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New Histories of South Africa's Apartheid-Era Bantustans - (Hardcover)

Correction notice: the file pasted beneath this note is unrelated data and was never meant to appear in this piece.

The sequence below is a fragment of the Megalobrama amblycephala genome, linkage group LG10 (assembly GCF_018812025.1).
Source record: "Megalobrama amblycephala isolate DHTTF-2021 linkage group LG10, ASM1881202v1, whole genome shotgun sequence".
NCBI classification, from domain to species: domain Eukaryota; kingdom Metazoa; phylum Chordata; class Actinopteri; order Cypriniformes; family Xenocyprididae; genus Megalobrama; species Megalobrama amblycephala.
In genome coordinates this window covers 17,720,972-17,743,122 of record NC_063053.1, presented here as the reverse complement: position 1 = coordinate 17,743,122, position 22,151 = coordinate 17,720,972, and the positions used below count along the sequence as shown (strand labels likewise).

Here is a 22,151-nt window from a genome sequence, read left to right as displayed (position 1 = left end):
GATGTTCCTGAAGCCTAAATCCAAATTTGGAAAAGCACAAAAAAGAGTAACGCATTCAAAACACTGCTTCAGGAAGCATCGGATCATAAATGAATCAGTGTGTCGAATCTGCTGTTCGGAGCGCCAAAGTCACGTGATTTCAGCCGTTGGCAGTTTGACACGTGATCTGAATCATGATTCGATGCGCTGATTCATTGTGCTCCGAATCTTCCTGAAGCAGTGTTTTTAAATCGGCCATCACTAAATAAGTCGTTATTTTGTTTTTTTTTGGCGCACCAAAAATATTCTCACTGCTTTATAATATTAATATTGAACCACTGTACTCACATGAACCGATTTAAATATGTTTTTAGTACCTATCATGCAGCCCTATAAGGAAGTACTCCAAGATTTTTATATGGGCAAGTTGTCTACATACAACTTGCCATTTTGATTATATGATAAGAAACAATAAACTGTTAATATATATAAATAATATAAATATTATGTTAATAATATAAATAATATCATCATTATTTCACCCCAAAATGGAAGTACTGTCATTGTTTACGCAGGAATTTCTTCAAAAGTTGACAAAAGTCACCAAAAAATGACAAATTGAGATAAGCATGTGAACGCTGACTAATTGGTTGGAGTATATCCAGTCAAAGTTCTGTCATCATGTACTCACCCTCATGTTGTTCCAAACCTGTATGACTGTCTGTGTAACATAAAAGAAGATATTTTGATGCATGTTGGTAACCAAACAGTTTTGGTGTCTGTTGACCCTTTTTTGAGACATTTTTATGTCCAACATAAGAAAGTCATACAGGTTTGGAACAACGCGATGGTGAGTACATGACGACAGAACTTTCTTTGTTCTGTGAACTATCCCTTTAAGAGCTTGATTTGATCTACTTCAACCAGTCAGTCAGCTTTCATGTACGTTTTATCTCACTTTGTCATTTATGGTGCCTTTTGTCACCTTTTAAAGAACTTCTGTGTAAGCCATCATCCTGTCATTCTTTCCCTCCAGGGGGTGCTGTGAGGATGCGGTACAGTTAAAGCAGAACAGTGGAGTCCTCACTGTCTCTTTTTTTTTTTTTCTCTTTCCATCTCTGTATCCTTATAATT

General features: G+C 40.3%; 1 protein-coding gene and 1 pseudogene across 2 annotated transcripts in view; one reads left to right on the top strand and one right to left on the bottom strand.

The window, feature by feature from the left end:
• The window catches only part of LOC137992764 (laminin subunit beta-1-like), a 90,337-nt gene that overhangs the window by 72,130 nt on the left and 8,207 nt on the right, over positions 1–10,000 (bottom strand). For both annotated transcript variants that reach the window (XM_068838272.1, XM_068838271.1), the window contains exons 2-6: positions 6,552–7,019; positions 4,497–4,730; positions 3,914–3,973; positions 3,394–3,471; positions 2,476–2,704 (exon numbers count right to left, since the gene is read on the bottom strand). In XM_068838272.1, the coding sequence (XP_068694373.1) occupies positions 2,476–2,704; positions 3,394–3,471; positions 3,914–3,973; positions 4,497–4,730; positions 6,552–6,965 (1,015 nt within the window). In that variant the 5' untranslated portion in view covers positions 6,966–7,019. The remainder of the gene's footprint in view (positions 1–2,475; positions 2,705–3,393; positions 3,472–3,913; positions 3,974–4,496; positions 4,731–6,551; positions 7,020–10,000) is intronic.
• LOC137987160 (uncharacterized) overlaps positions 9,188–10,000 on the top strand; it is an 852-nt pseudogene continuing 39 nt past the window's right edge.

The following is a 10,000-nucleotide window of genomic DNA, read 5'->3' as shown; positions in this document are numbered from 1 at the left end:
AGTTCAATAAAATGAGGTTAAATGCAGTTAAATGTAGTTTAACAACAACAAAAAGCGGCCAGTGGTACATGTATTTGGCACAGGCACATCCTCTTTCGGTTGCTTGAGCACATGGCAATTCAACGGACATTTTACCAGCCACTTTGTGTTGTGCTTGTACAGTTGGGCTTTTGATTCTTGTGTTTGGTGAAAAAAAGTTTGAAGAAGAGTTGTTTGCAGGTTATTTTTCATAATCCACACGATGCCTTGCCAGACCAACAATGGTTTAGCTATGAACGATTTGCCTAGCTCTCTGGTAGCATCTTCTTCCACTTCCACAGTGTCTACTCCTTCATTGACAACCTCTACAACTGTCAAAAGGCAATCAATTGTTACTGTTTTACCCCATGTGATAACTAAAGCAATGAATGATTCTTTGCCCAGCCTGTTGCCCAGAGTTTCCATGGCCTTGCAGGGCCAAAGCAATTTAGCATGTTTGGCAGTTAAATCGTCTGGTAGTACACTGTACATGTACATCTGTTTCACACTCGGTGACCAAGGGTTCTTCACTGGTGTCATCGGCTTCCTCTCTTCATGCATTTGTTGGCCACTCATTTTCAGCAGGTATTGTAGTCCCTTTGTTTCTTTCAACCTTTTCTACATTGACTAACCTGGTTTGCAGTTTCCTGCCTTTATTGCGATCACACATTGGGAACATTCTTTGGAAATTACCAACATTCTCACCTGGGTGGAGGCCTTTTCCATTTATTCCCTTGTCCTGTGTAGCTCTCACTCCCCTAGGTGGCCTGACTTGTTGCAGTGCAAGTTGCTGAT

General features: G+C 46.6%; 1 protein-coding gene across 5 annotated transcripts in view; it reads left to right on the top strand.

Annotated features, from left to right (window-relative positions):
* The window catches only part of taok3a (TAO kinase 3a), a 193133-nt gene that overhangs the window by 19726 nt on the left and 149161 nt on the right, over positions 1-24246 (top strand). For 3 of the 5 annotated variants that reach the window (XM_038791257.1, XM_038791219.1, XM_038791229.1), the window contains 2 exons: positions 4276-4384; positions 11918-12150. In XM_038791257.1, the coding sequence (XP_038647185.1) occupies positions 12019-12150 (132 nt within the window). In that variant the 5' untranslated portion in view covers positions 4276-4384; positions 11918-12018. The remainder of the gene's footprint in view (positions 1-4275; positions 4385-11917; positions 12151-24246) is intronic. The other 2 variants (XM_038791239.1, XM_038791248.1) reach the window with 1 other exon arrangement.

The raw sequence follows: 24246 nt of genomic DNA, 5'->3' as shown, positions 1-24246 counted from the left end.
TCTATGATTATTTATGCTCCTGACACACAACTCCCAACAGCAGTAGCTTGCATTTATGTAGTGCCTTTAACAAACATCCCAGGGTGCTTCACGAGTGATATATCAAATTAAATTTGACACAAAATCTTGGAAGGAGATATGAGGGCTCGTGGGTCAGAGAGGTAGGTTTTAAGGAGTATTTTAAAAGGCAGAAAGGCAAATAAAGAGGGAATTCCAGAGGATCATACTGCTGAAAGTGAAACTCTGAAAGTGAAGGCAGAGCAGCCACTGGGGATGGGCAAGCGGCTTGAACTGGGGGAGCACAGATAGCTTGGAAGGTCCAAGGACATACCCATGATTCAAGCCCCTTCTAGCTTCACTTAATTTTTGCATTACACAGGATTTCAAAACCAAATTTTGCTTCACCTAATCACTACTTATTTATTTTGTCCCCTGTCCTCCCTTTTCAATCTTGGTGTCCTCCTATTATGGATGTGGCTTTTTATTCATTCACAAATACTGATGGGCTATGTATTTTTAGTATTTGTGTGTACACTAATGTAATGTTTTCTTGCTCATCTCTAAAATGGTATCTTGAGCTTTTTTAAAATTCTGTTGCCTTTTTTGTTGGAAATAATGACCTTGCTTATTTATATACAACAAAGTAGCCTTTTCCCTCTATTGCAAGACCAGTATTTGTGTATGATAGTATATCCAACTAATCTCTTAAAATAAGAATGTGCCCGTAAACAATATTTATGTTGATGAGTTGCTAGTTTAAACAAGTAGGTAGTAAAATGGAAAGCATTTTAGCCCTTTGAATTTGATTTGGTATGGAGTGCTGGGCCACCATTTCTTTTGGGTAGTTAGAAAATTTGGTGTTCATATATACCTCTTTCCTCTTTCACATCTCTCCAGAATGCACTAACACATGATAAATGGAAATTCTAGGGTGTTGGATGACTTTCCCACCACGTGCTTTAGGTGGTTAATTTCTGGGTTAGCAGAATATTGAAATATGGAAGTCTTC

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The bantustans – or ‘homelands’ – were created by South Africa’s apartheid regime as ethnically-defined territories for Africans. Granted self-governing and ‘independent’ status by Pretoria, they aimed to deflect the demands for full political representation by black South Africans and were shunned by the anti-apartheid movement. In 1972, Steve Biko wrote that ‘politically, the bantustans are the greatest single fraud ever invented by white politicians’. With the end of apartheid and the first democratic elections of 1994, the bantustans formally ceased to exist, but their legacies remain inscribed in South Africa’s contemporary social, cultural, political, and economic landscape. While the older literature on the bantustans has tended to focus on their repressive role and political illegitimacy, this edited volume offers new approaches to the histories and afterlives of the former bantustans in South Africa by a new generation of scholars. This book was originally published as various special issues of the South African Historical Journal.